In-jail drug program gives inmates tools to succeed
Inmates who complete a drug treatment program in the Durham County Jail leave with tools to succeed, according to an official who helps oversee the effort.
Peter Baker, assistant director of the Criminal Justice Resource Center over jail and court services, said 437 Durham County Jail inmates participated in the STARR program last year – a cooperative effort between the center and Durham County Sheriff’s Office.
Baker spoke Thursday at a luncheon of the Religious Coalition for a Nonviolent Durham.
The program, started in 1990, aims to educate inmates about the perils of drug abuse and prepare them for life outside.
“We’re trying to prepare people for the real world once they leave,” Baker said. “These are people who are in jail because of drug convictions, but also other crimes that involved drugs.”
Durham is one of the few North Carolina counties with a similar in-jail drug program, which includes classrooms and office space for learning and counseling by trained therapists.
One of the top goals is to cut the number of inmates who return to jail. The jury is still out on whether the program does that, but Baker said the plan is to analyze data from recent years to answer that question.
There is anecdotal evidence that the program works, he said, citing cases where inmates who graduate from the program return to jail less often – or not at all – and function well in society.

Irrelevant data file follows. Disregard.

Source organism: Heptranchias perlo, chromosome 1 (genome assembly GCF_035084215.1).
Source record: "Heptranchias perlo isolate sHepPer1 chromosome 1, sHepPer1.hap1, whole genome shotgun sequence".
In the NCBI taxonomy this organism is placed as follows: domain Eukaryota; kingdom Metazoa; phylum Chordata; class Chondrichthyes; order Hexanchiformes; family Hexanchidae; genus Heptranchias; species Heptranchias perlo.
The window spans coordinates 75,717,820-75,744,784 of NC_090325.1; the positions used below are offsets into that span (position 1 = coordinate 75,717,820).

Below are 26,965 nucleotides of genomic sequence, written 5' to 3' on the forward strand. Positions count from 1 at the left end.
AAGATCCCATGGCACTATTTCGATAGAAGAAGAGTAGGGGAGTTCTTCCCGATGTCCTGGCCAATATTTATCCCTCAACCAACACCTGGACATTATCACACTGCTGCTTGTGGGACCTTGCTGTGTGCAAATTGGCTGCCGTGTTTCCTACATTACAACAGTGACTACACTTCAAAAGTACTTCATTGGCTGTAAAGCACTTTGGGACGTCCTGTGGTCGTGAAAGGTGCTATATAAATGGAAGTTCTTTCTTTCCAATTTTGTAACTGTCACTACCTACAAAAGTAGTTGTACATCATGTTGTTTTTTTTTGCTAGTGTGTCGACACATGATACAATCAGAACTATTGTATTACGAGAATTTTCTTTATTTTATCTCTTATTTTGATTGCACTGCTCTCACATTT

Baker cautioned, however, that recovering from drug addiction is a steep hill.
But he believes the program, funded by the Durham County Commissioners, arms inmates with the right tools.
Inmates participate either through court order or voluntarily. Volunteers often see it is a resource that would be foolish to ignore.
“They come to realize that they need to stop drug use and its consequences – loss of family, job, freedom and health,” Baker said.
The program includes four counselors trained in drug abuse and addiction, a supervisor and case manager who helps smooth inmates’ transition to the outside.
All 437 inmates who graduated from the program and left jail last year will be tracked.
“We have to wait for some time to pass to get the real feel for what is actually happening since they left,” Baker said.
He said 70 to 80 percent of inmates are in jail due to drug abuse, “so any dent that you can make in exposing them to treatment” will likely cut the risk they’ll reoffend.
Baker believes inmates with drug problems need help, but must be accountable for their offenses.
“I don’t think that lack of punishment is the answer – we need a combination of both,” he said. “From a public safety standpoint, people have to be accountable for what they’ve done. But they can be accountable and still get treatment.”
He also believes that trying to help drug abusers – many with mental health problems – is the right thing to do.
“From a moral standpoint, we don’t want to just let you out on the street,” he said. “We want to make sure you’re connected to services. So hopefully, that will increase the likelihood that you’ll stay off drugs and not return to jail.”